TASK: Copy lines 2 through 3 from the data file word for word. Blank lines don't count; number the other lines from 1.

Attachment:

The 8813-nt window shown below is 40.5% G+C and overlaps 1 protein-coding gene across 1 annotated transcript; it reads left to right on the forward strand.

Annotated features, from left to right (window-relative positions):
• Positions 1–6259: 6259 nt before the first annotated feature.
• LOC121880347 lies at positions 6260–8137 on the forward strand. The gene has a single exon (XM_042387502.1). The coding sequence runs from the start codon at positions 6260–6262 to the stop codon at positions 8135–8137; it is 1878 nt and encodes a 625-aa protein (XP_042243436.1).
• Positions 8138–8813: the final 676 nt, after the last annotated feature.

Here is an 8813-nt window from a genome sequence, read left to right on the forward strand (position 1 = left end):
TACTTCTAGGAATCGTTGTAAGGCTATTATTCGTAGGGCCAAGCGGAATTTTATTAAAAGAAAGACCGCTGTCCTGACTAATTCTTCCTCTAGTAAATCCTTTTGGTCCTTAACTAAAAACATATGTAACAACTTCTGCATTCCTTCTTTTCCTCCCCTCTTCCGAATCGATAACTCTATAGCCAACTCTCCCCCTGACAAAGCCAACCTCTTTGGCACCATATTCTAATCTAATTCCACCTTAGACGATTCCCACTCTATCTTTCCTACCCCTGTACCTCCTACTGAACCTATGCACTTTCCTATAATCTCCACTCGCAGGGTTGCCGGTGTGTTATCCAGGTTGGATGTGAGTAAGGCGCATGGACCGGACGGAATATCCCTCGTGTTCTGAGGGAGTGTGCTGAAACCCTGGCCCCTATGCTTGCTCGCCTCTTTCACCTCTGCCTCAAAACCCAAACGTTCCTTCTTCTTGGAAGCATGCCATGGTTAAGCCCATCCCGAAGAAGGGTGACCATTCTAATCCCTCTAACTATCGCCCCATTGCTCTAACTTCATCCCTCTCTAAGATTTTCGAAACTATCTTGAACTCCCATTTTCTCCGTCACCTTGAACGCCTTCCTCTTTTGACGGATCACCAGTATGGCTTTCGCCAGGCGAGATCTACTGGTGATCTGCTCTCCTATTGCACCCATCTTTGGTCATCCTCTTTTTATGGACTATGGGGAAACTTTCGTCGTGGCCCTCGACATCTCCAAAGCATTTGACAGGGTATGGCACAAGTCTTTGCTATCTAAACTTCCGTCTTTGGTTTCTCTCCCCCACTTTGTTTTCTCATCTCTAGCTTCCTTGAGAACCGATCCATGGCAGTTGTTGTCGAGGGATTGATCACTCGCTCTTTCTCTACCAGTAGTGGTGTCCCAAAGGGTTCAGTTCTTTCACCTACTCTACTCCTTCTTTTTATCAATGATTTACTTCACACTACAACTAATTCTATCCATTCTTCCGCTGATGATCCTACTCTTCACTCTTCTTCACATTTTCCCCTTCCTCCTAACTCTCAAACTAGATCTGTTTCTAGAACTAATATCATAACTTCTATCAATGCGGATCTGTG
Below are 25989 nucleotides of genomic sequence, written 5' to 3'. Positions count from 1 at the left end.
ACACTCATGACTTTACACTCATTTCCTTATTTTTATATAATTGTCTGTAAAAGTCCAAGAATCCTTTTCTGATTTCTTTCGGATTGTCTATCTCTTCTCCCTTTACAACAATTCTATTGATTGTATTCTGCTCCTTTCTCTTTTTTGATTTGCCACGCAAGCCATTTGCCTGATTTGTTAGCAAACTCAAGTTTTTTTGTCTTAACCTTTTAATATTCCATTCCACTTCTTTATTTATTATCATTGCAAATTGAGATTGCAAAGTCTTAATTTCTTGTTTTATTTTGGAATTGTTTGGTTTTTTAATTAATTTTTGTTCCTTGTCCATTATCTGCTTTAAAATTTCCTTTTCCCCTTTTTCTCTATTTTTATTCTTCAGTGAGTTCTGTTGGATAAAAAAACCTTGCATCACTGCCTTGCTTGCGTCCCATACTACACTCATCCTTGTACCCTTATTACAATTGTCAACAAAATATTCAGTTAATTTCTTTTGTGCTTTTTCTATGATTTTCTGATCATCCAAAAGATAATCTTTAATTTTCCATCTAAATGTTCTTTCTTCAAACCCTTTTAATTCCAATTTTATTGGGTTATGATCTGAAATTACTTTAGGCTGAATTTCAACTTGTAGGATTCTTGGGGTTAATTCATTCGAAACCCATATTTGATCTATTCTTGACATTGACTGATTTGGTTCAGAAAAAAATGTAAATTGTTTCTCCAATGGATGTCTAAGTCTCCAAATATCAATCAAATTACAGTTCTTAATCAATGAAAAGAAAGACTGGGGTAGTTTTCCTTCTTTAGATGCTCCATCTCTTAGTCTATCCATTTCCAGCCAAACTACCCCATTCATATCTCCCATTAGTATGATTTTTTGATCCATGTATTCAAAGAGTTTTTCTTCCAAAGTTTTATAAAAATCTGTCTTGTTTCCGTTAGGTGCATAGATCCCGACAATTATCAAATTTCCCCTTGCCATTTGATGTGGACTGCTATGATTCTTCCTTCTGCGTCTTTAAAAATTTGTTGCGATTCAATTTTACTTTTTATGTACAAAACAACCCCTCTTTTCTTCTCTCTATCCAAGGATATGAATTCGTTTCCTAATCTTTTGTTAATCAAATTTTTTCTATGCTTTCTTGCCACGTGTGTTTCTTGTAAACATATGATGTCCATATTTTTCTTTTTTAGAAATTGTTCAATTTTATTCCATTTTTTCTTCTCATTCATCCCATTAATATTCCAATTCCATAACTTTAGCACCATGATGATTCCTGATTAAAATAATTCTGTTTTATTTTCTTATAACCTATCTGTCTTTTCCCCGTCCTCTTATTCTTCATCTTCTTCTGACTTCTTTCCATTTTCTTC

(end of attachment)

Annotated features, from left to right (window-relative positions):
• Positions 1–6259: 6259 nt before the first annotated feature.